This again was a good kick, except that narrowly it did not go over the crossbar. It was not a difficult kick, not as difficult as the conversion was, owing to its acute angle. Neil Jenkins or his predecessor Paul Thorburn or, for England, Rob Andrew or Dusty Hare would most likely have put the penalty over. If Thomas had kicked it, Wales would have won 17-16 even if he had missed the conversion, as he did.
Do not misunderstand me. I do not want Thomas out of the side. Far from it. I hope he goes on for another decade - provided he does not keep any better outside-half out of the team. Jenkins is not that player. What he is, is a more accurate goal-kicker with a longer range.
Scotland understand that utilitarian principle perfectly well. That is why Michael Dods is in the side. He plays full-back for his club, Northampton, but left wing for his country. In this position he keeps out Ken Logan, a performer of Lions class.
Logan came on as a substitute not for Dods but for Craig Joiner on the other wing. By taking Gregor Townsend's typically short pass, then splitting the Welsh defence, he effectively won the match for Scotland, even though it was Townsend who scored the try.
It may well be that, because of Logan's great contribution, he will replace Joiner for the England game at Murrayfield. This, if it happens, will be just to Logan but unjust to Joiner, who did nothing wrong. But why not play both, on their accustomed sides of the threequarter line?
That would mean dropping Dods, unless he were played at full-back. This in turn would involve discarding Rowen Shepherd, who on Saturday seemed the only Scottish back capable of finding touch. Dods is no great shakes as a wing - though in the French match he comprehensively outpaced Laurent Cabannes to score one of his two tries. But the Scottish selectors will, we may be fairly sure, continue to play him in that position on account of his goal-kicking abilities.
Ireland have traditionally enjoyed a luxury of choice in this department, from Ollie Campbell and Tony Ward to Eric Elwood and David Humphreys today. But I wonder whether the Irish selectors have not forgotten someone else: Michael Corcoran, of London Irish. A former professional footballer, he plays on the wing rather than at full-back, centre or outside- half, as kickers tend to do (though anyone who remembers that crude but redoubtable Cardiff and Welsh lock W E Tamplin should be chary of generalising about goal-kickers).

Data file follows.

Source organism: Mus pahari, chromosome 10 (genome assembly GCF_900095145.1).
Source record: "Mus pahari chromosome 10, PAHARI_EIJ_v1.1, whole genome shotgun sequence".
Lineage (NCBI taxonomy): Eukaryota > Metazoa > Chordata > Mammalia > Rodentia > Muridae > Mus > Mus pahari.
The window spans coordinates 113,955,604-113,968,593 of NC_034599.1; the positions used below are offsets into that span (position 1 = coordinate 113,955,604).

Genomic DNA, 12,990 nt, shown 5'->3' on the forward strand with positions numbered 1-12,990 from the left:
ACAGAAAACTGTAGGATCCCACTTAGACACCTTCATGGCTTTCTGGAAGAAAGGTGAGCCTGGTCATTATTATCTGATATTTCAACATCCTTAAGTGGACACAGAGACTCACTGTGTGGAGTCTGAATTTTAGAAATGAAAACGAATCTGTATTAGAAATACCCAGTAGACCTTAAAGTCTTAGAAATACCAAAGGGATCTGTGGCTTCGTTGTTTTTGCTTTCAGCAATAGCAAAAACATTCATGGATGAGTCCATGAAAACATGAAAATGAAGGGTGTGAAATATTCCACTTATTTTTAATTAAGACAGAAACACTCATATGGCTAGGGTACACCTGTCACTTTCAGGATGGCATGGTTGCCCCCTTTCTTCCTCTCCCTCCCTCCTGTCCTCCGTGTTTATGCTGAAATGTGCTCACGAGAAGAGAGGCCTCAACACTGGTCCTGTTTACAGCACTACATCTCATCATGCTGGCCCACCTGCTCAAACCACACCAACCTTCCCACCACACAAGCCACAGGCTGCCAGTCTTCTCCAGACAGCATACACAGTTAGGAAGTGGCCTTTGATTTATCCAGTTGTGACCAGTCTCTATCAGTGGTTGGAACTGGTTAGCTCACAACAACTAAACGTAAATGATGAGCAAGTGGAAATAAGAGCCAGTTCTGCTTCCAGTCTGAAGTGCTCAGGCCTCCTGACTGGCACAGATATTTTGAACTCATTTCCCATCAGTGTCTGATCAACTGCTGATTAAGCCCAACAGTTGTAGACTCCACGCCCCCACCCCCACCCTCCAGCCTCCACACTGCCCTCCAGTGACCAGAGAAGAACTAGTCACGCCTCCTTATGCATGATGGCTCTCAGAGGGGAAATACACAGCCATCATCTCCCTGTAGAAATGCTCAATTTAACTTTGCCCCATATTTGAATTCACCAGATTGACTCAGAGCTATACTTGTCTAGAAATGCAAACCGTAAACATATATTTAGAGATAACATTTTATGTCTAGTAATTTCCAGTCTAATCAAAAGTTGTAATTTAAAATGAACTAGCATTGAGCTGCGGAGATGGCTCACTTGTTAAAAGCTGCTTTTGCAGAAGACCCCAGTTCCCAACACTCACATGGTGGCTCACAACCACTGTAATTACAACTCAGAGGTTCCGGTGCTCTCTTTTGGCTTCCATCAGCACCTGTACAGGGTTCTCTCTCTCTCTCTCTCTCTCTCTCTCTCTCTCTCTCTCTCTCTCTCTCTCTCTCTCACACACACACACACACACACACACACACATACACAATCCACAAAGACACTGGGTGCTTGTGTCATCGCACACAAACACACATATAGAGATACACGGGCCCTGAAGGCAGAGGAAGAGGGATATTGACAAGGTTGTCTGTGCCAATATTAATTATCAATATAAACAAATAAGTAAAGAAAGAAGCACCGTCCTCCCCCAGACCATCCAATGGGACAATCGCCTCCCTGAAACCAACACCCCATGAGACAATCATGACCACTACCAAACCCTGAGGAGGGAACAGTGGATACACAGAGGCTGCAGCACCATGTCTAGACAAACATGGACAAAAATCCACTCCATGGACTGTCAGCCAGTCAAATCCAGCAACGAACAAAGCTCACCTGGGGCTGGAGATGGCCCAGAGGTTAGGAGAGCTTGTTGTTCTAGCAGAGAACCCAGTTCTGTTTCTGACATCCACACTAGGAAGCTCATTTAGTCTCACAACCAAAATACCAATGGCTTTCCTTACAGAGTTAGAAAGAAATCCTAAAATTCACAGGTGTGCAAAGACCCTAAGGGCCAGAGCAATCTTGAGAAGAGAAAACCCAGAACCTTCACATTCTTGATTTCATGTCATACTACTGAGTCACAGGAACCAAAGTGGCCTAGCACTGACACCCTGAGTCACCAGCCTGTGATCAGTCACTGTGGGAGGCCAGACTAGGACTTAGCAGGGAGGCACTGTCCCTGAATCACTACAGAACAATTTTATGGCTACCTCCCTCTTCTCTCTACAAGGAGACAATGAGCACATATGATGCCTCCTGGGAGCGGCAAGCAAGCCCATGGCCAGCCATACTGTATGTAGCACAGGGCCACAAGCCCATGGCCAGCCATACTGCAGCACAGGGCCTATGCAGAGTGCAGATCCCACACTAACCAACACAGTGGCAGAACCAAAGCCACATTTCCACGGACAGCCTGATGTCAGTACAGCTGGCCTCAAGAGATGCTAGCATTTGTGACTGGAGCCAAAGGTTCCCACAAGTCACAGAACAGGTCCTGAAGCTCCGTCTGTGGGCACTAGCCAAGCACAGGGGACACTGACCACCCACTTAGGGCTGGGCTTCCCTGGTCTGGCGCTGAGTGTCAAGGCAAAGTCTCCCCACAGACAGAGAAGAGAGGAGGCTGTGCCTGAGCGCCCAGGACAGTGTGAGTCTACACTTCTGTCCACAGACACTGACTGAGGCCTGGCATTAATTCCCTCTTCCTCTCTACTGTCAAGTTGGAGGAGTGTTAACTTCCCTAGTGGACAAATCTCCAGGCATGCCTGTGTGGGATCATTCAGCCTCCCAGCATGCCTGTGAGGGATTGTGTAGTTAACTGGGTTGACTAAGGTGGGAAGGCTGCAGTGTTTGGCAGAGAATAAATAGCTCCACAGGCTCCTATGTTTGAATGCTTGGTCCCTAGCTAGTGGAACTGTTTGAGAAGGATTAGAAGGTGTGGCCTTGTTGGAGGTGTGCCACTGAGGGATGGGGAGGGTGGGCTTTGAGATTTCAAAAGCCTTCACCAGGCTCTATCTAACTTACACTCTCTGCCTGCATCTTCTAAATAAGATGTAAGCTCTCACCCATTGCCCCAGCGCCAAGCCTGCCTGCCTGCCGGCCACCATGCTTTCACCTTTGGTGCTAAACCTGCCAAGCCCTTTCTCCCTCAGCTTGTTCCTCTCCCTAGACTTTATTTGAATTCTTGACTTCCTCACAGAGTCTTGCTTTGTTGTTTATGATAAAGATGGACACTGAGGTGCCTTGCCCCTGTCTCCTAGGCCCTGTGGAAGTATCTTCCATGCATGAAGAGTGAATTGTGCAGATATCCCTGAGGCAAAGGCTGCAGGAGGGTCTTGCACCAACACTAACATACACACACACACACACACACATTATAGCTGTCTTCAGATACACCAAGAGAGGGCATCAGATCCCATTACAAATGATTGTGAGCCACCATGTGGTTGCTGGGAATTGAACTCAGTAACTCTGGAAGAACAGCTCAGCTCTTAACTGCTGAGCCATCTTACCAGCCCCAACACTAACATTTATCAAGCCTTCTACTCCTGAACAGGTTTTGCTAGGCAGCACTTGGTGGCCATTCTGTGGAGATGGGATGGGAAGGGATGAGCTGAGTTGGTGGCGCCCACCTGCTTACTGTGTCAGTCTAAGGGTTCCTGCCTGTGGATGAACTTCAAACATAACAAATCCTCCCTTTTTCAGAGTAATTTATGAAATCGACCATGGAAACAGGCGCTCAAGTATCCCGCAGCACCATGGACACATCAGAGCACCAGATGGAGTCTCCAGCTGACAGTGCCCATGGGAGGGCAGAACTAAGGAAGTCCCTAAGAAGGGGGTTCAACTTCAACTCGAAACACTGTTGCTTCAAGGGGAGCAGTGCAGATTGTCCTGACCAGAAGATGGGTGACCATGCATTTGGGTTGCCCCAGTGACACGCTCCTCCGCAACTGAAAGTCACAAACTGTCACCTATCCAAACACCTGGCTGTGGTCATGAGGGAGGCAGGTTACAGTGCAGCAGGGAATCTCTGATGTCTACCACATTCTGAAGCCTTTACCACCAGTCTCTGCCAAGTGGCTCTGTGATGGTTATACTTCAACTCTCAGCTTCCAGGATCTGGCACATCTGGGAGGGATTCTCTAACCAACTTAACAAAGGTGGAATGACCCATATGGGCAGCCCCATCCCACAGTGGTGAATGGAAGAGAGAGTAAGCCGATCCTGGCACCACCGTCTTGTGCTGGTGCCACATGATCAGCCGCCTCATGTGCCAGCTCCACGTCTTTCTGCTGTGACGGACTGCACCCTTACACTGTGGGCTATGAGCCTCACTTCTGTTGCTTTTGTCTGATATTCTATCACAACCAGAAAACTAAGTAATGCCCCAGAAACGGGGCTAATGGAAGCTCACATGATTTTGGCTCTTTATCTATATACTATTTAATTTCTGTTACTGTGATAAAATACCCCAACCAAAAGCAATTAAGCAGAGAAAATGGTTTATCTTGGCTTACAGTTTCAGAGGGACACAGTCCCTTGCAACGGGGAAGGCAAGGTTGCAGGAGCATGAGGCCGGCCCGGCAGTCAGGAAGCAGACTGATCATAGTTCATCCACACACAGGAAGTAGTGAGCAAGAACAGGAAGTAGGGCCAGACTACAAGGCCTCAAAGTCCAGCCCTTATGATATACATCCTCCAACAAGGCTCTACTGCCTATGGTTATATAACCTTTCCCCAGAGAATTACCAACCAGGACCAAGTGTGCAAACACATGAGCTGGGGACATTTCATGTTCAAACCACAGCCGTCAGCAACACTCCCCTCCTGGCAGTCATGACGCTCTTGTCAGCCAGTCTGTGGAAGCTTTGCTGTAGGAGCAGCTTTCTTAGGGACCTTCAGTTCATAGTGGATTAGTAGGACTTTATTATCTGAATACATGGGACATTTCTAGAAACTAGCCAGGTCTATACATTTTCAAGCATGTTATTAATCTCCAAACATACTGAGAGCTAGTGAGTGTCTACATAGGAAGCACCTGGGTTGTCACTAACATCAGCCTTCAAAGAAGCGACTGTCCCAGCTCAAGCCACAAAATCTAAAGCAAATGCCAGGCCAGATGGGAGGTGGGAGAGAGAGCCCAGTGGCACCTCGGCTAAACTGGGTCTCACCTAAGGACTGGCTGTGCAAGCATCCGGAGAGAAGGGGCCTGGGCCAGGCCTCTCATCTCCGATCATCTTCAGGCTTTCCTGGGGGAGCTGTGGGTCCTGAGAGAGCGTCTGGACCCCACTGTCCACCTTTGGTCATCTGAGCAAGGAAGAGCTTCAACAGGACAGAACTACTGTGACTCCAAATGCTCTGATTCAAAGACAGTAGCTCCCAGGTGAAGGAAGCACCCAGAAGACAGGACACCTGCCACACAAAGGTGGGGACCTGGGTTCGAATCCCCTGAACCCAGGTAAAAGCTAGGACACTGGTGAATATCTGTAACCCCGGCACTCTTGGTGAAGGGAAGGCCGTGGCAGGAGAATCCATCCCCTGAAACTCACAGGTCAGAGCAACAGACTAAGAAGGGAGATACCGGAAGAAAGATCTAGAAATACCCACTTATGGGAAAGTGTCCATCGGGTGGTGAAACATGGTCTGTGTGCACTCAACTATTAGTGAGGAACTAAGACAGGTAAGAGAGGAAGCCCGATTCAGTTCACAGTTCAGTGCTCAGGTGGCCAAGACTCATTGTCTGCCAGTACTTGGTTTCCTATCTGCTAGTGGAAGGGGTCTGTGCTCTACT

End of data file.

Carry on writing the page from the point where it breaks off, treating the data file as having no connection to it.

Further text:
I do not know whether Corcoran is on the wing because, as with Dods, that is the position into which he can be fitted with the least inconvenience. What I do know is that, as the leading points-scorer in the Courage Second Division, he has contributed substantially to London Irish's success this season. The same cannot, alas, be said of the Irish national team, for whom I have always had a soft spot. They might do better with Simon Geoghegan doing the running on one wing and Corcoran doing the kicking on the other.
I think of Thierry Lacroix as a strong, uninspiring centre and, worse, an unreliable outside-half but, on his day, a magnificent goal-kicker. With typical perversity, the French have kept Lacroix in the side but transferred a potentially great centre, Thomas Castaignede, to outside- half in his place and also handed his goal-kicking duties over to Castaignede as well. On Saturday's evidence, this piece of French tomfoolery turned out to be justified.
Jack Rowell is equally hamstrung by the goal-kicking problem. If he wants to play Mike Catt at full-back, he is committed to Paul Grayson at outside- half unless he brings in Jez Harris. If he chooses a goal-kicking full- back in Jonathan Callard, he is still stuck with Grayson unless he has a rush of blood to the head and brings someone else entirely into the side. Andrew has virtually announced that he has no intention of coming back.
I hope, however, that Kevin Bowring solves the Welsh problem (or part of it) by bringing Jenkins back into the team at inside centre. But I do not for a moment suppose he will.Reuse content